"Pretty much the main reason I was interested in watching Riverdale was cause I wanted to see if they would follow that arc," said Graveson, who realized they was asexual three years ago.
"Representation for any oppressed or marginalized group is such a huge deal and I think it's really difficult for people who have representation to conceptualize what it's like to never see or very, very rarely see people like you in the media."
Both Graveson and Kaye both said they could count examples of asexual characters in the mainstream on one hand, including Todd on Netflix's Bojack Horseman and a nurse on the cancelled series Sirens. (Graveson additionally said Katniss Everdeen from The Hunger Games could be asexual, but that was never stated outright.)
Growing up Graveson dated guys just to go through the motions—but it never felt natural.
"For me the relationship part was totally fine, it was just the sex part… It was feeling like everybody was kind of faking it, they couldn't possibly enjoy it as much as they claimed to be."
Asexuals, Graveson noted, can still have orgasms but they wouldn't necessarily turn to another person to relieve their arousal.
"It's like eating a food that you don't particularly like but don't find disgusting. I'll eat it if it's right in front of me but I'm not going to go out of my way to get it."
Graveson, who recently got out of a long-term open relationship, told VICE they wishes they realized they was asexual when they was younger—something that Riverdale has an opportunity to help its younger ace viewers with.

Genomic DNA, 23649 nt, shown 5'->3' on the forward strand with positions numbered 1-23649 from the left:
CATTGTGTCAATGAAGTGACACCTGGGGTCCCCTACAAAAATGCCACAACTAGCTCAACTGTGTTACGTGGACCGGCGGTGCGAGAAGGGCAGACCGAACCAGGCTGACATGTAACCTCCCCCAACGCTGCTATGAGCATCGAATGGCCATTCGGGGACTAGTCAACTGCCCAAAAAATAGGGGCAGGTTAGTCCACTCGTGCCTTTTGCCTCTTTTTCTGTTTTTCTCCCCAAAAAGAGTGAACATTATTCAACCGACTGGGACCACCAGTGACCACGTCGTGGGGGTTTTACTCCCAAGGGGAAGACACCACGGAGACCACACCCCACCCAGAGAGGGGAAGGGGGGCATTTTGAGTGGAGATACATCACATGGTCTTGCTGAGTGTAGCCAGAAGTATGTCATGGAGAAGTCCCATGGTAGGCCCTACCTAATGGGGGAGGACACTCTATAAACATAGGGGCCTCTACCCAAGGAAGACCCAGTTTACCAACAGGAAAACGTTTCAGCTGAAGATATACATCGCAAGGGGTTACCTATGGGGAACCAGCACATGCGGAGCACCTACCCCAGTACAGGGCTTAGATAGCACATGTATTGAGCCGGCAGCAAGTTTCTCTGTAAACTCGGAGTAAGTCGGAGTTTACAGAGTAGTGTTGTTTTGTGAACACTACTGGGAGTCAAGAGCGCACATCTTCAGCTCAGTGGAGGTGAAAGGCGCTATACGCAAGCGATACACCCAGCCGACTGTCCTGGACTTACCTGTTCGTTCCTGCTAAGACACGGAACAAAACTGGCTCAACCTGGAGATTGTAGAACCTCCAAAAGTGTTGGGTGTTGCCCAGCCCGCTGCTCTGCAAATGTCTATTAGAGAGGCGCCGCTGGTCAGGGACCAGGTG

"When those things get taken away that are in the media, it becomes a lot harder for people to find their identity and to know that that identity is totally valid."
Graveson and Kaye have said the writers still have a chance to allow Jughead's asexuality to manifest.
"He's young and he's prob still trying to figure himself out," said Kaye. "If you don't see other asexuals in media, you don't learn about asexuality in school, you're not going to know until you try stuff and figure it out."
Mary Kate McAlpine, 24, of Arlington Heights, Illinois, told VICE she thinks so far there's been no indication that Jughead will be asexual, even aside from the kiss.
"The same way that gay characters can be coded a certain way before (or in the worst cases, in lieu of) being explicitly 'out,' as it were, ace characters can be as well. From the descriptions I've read, aside from him seeming to have a perspective no one else does…there isn't much. And the official character description calls him a 'heartthrob,' which puts him in the context of sex and romance," said McAlpine, who considers herself "solidly asexual."
While she concedes that writers could still be planning on making Jughead asexual, she said she is tired of the issue being "tiptoed around."
"Having no explicit confirmation from the writers that they will keep this canon ace character ace makes me feel uneasy and worried," she said.